Nest Thermostat Troubles: The Problems with IoT and Smart Devices Exemplified
Last fall, I installed a Nest thermostat, which I loved at first. I now hate it. Here’s why — and what the Nest’s problems say about challenges in the world of smart things and the IoT writ large.
When I purchased and installed the Nest, I loved it above all because it was very easy to set up. In particular, I liked that the Nest can run without a wired power source.
This was a big deal because my furnace was installed in 1949 and lacks a “common” wire to supply power to the thermostat. While I consider myself a pretty capable DIYer (my wife might disagree), the furnace is controlled by a conglomeration of brittle, unlabeled, cloth-insulated, randomly colored wires in the dark recesses of my basement. Figuring out how to connect a common wire to this mess and fish it upstairs would probably have taken me days, and involved a lot of low-voltage shocks.
The Nest thermostat’s ability to run in most cases without a common wire is therefore a really beneficial feature. I was very happy that I was able to install the Nest in about ten minutes using only the 68-year-old furnace wiring that was already inside the wall.
I also like that the Nest looks pretty snazzy, that it records my energy usage history and, of course, that I can control it from anywhere using my phone or computer (when it’s connected to the Internet, at least).
The Nest’s Dark Side
Yet over my first year as a Nest owner, I’ve grown increasingly less enthralled with the device. My major gripes include:
- The interface is confusing. Instead of showing me what the temperature actually is in my house, the main Nest interface usually displays the target temperature that it is trying to maintain. So, if I set the temperature to 68 degrees but it is currently only 65 degrees, the thermostat displays a big 68. This is kind of like if, when I logged into my bank’s app, it displayed the amount of money I wish I had, rather than the actual balance in my account. It’s much more useful to know what the temperature really is at a given moment, not what it should eventually become. I can get this information if I log into the Nest app, or click on the device itself, but then I have to perform additional, manual steps to get crucial information. I think this is just poor interface design.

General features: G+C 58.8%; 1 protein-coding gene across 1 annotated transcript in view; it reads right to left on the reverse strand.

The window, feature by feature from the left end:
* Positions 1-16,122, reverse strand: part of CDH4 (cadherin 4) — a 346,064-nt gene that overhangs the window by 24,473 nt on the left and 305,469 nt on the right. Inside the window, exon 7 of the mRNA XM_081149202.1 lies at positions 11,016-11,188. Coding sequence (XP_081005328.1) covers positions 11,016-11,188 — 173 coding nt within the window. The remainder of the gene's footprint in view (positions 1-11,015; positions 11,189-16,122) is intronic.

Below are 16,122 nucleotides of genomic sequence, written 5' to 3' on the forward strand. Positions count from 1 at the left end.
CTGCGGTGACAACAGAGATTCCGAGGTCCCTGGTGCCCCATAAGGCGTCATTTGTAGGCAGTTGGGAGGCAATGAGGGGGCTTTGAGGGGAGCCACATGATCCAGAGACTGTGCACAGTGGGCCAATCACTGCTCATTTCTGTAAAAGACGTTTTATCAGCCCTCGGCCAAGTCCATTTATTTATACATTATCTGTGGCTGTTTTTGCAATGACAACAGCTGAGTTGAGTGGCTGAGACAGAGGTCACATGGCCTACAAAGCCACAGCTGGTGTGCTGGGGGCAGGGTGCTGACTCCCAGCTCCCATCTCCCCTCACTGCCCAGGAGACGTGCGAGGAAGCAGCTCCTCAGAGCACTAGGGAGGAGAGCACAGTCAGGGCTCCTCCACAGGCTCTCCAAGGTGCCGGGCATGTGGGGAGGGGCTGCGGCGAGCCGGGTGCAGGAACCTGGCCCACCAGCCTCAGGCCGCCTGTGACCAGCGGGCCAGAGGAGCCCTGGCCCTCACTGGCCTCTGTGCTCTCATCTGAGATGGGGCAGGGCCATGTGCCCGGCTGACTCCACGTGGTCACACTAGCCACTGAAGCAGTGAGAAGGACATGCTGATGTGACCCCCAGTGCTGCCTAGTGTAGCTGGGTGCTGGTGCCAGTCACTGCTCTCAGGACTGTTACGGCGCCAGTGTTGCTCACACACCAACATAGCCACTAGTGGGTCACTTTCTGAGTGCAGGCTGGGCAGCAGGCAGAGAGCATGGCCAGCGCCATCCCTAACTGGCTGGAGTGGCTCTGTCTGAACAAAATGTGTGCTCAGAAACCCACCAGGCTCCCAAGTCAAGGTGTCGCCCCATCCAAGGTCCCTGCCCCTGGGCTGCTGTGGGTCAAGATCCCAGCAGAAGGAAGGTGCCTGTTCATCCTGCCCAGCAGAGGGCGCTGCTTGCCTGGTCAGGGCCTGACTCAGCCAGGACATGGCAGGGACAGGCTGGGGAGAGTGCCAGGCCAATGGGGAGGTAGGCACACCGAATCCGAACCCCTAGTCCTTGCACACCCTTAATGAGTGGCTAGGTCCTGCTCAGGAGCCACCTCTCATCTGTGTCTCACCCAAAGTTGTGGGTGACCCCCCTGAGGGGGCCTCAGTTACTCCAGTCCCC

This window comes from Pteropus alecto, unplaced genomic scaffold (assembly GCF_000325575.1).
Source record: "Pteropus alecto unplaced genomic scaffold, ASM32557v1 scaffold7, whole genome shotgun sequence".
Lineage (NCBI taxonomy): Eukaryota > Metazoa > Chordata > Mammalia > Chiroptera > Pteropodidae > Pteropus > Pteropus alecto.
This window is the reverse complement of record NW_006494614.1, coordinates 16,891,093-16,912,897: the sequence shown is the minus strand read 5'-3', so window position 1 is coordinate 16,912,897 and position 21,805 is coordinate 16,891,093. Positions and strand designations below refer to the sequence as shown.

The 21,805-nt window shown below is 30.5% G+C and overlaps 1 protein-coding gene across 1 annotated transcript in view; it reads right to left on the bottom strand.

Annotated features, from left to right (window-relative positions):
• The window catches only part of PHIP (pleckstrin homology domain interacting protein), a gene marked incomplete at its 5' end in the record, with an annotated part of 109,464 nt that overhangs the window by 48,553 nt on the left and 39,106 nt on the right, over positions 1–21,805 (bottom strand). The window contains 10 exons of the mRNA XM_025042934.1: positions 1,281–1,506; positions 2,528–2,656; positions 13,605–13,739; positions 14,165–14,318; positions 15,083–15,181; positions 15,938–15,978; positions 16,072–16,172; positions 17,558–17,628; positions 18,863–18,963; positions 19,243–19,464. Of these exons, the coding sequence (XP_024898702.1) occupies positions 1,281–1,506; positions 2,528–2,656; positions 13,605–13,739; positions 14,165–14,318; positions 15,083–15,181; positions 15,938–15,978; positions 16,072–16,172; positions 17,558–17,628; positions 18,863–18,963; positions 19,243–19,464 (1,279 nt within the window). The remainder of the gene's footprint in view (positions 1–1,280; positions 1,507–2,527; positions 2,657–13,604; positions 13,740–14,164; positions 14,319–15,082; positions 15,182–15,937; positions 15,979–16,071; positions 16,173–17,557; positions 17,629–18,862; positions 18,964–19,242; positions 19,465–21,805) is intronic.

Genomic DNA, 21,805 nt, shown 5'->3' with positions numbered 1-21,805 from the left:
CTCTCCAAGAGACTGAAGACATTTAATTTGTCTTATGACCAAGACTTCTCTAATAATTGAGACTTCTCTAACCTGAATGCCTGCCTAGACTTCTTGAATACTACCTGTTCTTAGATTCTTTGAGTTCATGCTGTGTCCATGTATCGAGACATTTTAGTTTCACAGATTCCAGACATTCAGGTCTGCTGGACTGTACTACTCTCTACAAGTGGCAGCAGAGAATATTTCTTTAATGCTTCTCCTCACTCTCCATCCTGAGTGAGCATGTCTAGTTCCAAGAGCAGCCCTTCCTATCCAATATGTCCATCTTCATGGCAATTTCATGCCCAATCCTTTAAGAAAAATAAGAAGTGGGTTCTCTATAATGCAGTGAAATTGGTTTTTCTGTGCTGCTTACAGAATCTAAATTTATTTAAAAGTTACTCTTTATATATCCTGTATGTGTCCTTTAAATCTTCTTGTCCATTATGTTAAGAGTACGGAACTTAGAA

- Connectivity monitoring is difficult. I’d like to get an email when the Nest disconnects from my wireless network. This could be a sign that the power to my house has gone off — which, in winter, would mean I need to drain the pipes in order to prevent serious damage. Bizarrely, there appears to be no way to configure disconnect notifications from the Nest. The thing seems to be designed under the flawed assumption that it will always have power and Internet connectivity.
- It tries to be smart but uses dumb data. The Nest is marketed as a “learning” thermostat because it supposedly learns your schedule and, using predictive analytics, automatically programs heating and cooling schedules to ensure that your house reaches your desired temperature when you are home, but that energy is not wasted on heating or cooling when no one is home to enjoy it. This feature is great in theory. In practice I find that it works poorly because the analytics are based on problematic data. For example, the Nest tries to determine which times of day I am home in part by monitoring how often I walk by the thermostat. The thermostat is in my dining room, and I don’t usually go into the dining room apart from when I am, you know, dining. As a result, the Nest seems to think I am home only at meal times. It should either have a better way of collecting data about my habits, or not use this information for predictive analytics because it is flawed data.
- It requires manual maintenance. Occasionally, for reasons I don’t fully understand, my Nest goes offline and displays a blinking green light. This may be because of a loss of power, a failed update or something else. I’m not sure. Whatever the reason, I have to reset the device manually. That’s fine if I am home and notice the problem before the temperature in my house goes out of whack. It would not be so fine if it were the middle of winter, the furnace shut off and I arrived home to discover burst pipes and cracked radiators, all because the Nest broke and could not automatically recover.
The Nest as an Example of the IoT’s Problems
These issues highlight problems that affect not just the Nest, but “smart” devices on the Internet of Things (IoT) in general, including:
(list on next page)